Banco Central de Bolivia
Bolivia’s main bank is Banco Central de Bolivia (BCB). It is responsible for issuing money and for creating monetary policy, which includes determining the amount of money and credit available.
BCB is the only institution in Bolivia that can issue money - whether as paper bills/notes or as metallic coins.
Banco Central de Bolivia monitors all systems of payments that involve the effective use of money - including payments and transfers via credit cards, checks, stocks and electronic transfer.
It is also responsible for administering Bolivia’s international reserves and for normalizing the exchange rate of the boliviano - Bolivia’s unit of currency - in relation to the currencies of other countries.
BCB aims to maintain control over the use of money in Bolivia in order to contribute to the country’s economic and social development.
The institution that is now Banco Central de Bolivia was founded on July 28, 1928, under the government of President Hernando Siles.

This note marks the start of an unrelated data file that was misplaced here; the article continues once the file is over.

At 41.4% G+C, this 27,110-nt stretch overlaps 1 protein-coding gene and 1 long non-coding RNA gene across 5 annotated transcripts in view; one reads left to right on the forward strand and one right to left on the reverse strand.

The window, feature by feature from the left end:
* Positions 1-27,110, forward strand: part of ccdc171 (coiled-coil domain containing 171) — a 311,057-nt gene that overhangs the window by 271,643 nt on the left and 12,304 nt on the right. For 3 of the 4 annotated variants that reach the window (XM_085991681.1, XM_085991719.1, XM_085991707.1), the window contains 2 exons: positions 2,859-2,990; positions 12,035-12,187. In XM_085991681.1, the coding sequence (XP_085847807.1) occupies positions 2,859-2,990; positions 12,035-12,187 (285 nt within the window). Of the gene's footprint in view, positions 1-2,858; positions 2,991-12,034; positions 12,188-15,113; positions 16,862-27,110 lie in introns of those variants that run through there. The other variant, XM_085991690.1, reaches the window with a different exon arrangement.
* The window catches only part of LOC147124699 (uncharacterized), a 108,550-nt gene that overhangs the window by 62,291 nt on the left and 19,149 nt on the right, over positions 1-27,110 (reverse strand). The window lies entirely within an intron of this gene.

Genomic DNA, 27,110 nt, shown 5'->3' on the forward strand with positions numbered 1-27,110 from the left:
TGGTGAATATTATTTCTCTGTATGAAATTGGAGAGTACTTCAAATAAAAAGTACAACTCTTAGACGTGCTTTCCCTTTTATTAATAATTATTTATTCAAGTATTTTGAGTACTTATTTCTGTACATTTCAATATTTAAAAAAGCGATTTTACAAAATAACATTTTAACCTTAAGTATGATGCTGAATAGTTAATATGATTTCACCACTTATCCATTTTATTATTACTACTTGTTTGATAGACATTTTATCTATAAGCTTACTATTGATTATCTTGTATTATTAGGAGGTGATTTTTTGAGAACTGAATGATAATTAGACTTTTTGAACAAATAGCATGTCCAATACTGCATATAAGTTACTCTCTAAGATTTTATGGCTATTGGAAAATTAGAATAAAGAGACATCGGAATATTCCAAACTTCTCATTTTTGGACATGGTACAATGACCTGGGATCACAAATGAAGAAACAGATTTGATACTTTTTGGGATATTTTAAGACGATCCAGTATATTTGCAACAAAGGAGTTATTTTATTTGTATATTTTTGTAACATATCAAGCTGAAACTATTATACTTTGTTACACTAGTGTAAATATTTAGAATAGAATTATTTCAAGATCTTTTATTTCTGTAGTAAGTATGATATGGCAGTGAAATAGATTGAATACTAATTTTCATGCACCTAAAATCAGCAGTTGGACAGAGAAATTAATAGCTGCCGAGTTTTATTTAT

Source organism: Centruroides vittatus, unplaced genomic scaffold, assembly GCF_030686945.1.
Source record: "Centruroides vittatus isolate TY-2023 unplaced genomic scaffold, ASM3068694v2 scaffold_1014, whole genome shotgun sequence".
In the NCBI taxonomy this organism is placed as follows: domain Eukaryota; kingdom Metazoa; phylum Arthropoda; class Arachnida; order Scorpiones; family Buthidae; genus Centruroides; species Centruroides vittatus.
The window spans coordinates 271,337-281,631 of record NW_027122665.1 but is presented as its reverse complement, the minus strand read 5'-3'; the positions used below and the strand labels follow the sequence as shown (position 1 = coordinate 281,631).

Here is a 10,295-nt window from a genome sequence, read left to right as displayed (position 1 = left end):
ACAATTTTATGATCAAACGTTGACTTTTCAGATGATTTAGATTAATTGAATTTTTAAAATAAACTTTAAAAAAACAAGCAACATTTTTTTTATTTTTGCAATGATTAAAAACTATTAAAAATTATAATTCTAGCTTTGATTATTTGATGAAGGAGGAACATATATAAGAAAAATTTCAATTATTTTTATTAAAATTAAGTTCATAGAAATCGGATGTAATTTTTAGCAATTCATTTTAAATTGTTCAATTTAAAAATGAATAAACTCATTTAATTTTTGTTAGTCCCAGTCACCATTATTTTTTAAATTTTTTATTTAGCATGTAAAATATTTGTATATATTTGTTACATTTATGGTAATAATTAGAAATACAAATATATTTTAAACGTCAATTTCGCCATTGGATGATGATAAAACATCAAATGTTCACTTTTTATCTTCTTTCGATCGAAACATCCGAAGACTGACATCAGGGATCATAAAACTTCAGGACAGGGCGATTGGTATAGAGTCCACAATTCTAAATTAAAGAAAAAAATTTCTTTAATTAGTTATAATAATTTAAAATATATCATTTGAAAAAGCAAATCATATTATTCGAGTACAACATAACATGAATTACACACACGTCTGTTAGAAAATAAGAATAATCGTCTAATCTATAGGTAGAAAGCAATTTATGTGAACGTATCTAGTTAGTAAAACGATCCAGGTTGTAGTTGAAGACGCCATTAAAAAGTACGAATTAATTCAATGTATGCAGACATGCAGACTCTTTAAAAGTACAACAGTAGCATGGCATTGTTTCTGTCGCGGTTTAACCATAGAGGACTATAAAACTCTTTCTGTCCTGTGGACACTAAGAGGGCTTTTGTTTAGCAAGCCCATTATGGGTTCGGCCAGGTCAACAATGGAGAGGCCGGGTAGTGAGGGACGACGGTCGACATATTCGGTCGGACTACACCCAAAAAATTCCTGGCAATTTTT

The name Banco Central de Bolivia was adopted on April 20 of the following year.
It was reorganized in 1945.
In 1995, Bolivia’s Central Bank Law made changes to the amount of control that BCB has over Bolivia’s banking sector.
When Banco Central de Brazil first began its activities, in July 1929, it was located on the corner of Ayacucho and Mercado streets (Calles Ayacucho y Mercado) in La Paz.
Today, the BCB headquarters are still in that location, in a skyscraper that was designed by the Brazilian architect Emilio Villanueva and was built between 1976 and 1980.
The Banco Central de Bolivia headquarters is one of the tallest buildings in Bolivia.